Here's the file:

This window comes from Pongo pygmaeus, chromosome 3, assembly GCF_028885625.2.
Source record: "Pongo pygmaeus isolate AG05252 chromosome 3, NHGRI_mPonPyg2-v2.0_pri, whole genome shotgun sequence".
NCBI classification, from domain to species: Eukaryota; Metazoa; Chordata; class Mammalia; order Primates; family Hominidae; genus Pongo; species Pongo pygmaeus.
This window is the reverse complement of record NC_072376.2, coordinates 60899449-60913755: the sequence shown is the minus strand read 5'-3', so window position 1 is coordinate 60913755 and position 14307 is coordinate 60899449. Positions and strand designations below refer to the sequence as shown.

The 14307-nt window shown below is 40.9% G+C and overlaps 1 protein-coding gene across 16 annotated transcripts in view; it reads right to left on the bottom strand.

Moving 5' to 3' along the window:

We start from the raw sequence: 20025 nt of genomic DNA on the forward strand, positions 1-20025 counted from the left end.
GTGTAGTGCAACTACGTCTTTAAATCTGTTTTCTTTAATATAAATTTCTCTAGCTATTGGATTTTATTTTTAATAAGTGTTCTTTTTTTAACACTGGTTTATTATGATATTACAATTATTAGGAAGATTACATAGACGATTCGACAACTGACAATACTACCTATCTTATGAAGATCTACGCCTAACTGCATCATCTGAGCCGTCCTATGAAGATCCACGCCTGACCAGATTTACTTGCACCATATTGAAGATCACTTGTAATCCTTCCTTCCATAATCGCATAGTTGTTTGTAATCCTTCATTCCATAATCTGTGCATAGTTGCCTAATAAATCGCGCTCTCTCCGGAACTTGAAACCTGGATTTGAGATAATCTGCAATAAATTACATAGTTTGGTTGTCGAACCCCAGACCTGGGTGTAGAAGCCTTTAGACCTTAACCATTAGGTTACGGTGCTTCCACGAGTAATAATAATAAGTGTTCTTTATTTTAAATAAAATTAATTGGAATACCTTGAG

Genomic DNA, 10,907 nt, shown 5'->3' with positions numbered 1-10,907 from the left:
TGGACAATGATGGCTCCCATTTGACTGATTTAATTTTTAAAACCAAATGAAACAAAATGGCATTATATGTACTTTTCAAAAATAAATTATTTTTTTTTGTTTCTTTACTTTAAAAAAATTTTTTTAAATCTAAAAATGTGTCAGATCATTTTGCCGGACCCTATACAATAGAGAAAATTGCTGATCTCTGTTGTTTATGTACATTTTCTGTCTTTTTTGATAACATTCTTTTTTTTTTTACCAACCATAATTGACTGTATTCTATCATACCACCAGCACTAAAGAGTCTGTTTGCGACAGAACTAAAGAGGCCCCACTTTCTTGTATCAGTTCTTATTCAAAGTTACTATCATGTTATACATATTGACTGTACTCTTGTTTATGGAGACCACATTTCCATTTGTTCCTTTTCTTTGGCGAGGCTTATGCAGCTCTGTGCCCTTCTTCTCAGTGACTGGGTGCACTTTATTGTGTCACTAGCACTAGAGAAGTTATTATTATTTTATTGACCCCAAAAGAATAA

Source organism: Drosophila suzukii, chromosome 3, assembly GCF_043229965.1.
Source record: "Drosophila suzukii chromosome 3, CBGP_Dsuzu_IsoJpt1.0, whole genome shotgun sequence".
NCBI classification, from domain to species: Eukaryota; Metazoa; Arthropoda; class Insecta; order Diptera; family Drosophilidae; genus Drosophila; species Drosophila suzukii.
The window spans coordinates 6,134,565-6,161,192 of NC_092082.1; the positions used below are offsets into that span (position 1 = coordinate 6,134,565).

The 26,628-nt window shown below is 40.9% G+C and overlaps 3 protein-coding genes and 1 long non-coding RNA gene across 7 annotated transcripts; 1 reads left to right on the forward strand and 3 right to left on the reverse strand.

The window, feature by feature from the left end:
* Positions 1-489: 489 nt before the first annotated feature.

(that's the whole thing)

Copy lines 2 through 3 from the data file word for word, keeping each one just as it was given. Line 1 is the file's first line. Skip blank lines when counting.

Source record: "Pongo pygmaeus isolate AG05252 chromosome 3, NHGRI_mPonPyg2-v2.0_pri, whole genome shotgun sequence".
NCBI classification, from domain to species: Eukaryota; Metazoa; Chordata; class Mammalia; order Primates; family Hominidae; genus Pongo; species Pongo pygmaeus.